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Getting information from IEnumerable

At this point, i usually use a foreach-loop
to run through all the XElement's in my
IEnumerable<XElement>. I noticed, i'd like
to address the elements using brackets and
an index (or like a dictionary, with the
tag name as a key).

Is it easily doable? If so, how?

--
Regards
Konrad Viltersten
Jul 22 '08 #1
9 2032
On Tue, 22 Jul 2008 14:31:43 -0700, K Viltersten <tm**@viltersten.com>
wrote:
At this point, i usually use a foreach-loop
to run through all the XElement's in my
IEnumerable<XElement>. I noticed, i'd like
to address the elements using brackets and
an index (or like a dictionary, with the
tag name as a key).

Is it easily doable? If so, how?
When you write "my IEnumerable<XElement>" does that mean that you're the
author of the class that returns the IEnumerable?

If so, yes...you should easily be able to add an indexer. See:
http://msdn.microsoft.com/en-us/library/6x16t2tx.aspx
Jul 22 '08 #2
K Viltersten wrote:
At this point, i usually use a foreach-loop
to run through all the XElement's in my
IEnumerable<XElement>. I noticed, i'd like
to address the elements using brackets and
an index (or like a dictionary, with the
tag name as a key).

Is it easily doable? If so, how?
Yes. Just stuff it in a List<XElement>. There
is a List<constructor that takes an IEnumerable<>
as argument.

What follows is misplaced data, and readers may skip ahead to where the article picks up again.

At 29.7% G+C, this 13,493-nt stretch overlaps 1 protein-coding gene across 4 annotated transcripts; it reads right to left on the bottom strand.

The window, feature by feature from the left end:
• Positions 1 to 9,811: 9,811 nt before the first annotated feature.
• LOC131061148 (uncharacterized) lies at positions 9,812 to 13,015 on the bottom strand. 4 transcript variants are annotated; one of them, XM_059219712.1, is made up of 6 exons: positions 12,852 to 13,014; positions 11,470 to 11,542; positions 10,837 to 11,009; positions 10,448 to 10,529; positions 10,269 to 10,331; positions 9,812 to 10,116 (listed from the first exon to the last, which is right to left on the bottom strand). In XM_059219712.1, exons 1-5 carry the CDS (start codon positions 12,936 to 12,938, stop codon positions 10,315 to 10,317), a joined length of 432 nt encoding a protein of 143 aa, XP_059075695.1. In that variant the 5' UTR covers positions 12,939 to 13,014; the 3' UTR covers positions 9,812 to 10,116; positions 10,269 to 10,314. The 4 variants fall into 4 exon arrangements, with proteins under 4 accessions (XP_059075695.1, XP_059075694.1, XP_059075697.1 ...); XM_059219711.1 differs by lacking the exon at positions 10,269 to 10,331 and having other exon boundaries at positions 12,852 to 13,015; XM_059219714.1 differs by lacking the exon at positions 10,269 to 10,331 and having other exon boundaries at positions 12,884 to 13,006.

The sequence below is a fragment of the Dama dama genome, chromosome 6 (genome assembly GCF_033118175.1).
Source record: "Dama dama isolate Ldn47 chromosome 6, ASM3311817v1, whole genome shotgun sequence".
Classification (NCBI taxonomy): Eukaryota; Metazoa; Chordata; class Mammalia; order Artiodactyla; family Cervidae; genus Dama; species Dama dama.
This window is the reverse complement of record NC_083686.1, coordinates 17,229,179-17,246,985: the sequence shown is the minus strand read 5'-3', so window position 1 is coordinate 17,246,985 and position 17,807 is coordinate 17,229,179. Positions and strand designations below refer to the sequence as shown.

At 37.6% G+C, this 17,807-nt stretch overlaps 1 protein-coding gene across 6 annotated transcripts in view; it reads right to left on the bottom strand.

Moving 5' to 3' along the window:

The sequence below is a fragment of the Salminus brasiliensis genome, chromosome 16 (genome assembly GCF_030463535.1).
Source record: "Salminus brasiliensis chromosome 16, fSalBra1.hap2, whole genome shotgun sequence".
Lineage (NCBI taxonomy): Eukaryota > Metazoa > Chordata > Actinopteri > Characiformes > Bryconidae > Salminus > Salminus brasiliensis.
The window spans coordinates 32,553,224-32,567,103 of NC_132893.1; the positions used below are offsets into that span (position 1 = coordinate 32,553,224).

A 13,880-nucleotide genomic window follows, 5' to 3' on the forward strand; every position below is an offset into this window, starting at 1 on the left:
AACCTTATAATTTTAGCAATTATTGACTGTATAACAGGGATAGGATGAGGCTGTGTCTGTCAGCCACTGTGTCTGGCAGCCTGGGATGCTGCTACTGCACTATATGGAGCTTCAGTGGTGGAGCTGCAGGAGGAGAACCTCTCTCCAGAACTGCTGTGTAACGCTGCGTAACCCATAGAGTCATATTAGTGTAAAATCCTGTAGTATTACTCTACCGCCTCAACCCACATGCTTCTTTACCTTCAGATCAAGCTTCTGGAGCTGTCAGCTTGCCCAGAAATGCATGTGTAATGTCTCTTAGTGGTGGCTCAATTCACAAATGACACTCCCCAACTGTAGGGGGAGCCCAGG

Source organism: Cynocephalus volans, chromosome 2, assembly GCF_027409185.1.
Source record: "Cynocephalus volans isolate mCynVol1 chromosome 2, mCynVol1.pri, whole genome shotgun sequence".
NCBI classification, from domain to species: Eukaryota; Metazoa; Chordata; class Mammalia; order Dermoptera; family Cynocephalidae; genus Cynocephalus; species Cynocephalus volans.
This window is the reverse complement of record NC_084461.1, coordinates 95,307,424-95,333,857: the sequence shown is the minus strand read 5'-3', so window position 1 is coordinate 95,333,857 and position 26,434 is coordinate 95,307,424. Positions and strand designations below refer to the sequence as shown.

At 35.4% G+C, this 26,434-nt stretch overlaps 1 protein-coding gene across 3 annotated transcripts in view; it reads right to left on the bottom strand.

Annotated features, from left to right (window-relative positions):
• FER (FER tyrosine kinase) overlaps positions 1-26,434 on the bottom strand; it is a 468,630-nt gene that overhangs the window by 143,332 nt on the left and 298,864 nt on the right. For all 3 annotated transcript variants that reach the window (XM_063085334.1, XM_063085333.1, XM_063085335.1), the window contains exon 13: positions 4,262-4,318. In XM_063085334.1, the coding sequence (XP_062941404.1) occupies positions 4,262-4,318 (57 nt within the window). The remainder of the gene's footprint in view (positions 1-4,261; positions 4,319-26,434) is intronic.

And if it comes from LINQ for XML there is also
ToList in that.

Arne
Jul 22 '08 #3
On Jul 23, 1:31*am, "K Viltersten" <t...@viltersten.comwrote:
At this point, i usually use a foreach-loop
to run through all the XElement's in my
IEnumerable<XElement>. I noticed, i'd like
to address the elements using brackets and
an index (or like a dictionary, with the
tag name as a key).

Is it easily doable? If so, how?
If you just need to get an element at a specific index once, use
ElementAt() method (but you should be aware that it does a linear scan
unless the object it's called is actually an IList<T- then it uses
the indexer). To find an element by name, use Elements() method which
takes an XName argument; if there is precisely one such element, use
First() method to get the first value from the IEnumerable returned by
Elements().
Jul 23 '08 #4
>At this point, i usually use a foreach-loop
>to run through all the XElement's in my
IEnumerable<XElement>. I noticed, i'd like
to address the elements using brackets and
an index (or like a dictionary, with the
tag name as a key).

Is it easily doable? If so, how?

Yes. Just stuff it in a List<XElement>. There
is a List<constructor that takes an IEnumerable<>
as argument.

And if it comes from LINQ for XML there is also
ToList in that.
Great info! Thanks to all!

--
Regards
Konrad Viltersten
----------------------------------------
May all spammers die an agonizing death;
have no burial places; their souls be
chased by demons in Gehenna from one room
to another for all eternity and beyond.
Jul 23 '08 #5
>At this point, i usually use a foreach-loop
>to run through all the XElement's in my
IEnumerable<XElement>. I noticed, i'd like
to address the elements using brackets and
an index (or like a dictionary, with the
tag name as a key).

Is it easily doable? If so, how?

Yes. Just stuff it in a List<XElement>. There
is a List<constructor that takes an IEnumerable<>
as argument.

And if it comes from LINQ for XML there is also
ToList in that.
As far i can see, DotNet complains when i try to